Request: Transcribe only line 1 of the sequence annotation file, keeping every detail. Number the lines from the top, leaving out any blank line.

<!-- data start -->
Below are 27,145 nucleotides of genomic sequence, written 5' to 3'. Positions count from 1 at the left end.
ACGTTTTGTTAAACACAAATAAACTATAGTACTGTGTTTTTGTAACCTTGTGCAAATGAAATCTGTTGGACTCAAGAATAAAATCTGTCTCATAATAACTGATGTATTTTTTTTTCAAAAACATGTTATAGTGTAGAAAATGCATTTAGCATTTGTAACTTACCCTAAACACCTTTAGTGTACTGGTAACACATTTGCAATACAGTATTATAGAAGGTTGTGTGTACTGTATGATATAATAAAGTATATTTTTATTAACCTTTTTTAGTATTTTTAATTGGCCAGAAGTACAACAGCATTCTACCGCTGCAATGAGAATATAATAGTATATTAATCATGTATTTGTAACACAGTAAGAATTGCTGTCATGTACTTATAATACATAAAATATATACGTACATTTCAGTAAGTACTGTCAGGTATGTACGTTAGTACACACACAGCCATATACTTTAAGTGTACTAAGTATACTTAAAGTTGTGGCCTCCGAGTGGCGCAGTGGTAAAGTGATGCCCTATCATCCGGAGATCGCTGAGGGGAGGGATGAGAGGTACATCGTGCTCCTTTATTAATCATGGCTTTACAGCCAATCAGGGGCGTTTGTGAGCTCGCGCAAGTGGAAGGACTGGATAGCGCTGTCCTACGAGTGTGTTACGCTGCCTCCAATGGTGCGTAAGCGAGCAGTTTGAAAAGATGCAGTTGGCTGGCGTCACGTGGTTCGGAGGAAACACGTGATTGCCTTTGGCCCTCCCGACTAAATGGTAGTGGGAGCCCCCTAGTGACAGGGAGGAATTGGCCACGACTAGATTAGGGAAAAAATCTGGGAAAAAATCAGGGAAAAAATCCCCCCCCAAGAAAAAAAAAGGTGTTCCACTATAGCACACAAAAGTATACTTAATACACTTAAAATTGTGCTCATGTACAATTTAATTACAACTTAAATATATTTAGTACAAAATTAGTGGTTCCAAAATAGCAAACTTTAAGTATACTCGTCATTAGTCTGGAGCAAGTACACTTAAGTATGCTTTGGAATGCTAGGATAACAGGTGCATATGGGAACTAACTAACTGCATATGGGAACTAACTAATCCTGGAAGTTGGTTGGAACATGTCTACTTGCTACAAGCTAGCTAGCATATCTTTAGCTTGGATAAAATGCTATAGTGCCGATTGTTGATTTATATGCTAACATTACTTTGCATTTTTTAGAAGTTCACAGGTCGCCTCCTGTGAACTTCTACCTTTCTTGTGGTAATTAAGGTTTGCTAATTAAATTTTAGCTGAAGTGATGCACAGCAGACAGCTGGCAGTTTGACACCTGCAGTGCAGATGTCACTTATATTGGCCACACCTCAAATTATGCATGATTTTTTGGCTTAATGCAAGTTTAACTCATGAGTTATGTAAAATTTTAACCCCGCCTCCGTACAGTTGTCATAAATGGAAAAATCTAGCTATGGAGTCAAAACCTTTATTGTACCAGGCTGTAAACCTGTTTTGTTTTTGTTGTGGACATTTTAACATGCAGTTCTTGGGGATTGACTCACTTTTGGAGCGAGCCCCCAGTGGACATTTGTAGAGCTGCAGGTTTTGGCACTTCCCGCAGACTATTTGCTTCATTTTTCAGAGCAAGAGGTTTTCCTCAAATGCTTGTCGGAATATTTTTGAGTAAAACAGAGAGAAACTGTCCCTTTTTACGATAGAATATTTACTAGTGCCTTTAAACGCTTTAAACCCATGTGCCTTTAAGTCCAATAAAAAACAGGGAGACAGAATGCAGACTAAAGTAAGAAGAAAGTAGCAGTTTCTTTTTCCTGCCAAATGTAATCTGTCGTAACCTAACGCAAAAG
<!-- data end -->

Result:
Below are 27,145 nucleotides of genomic sequence, written 5' to 3'. Positions count from 1 at the left end.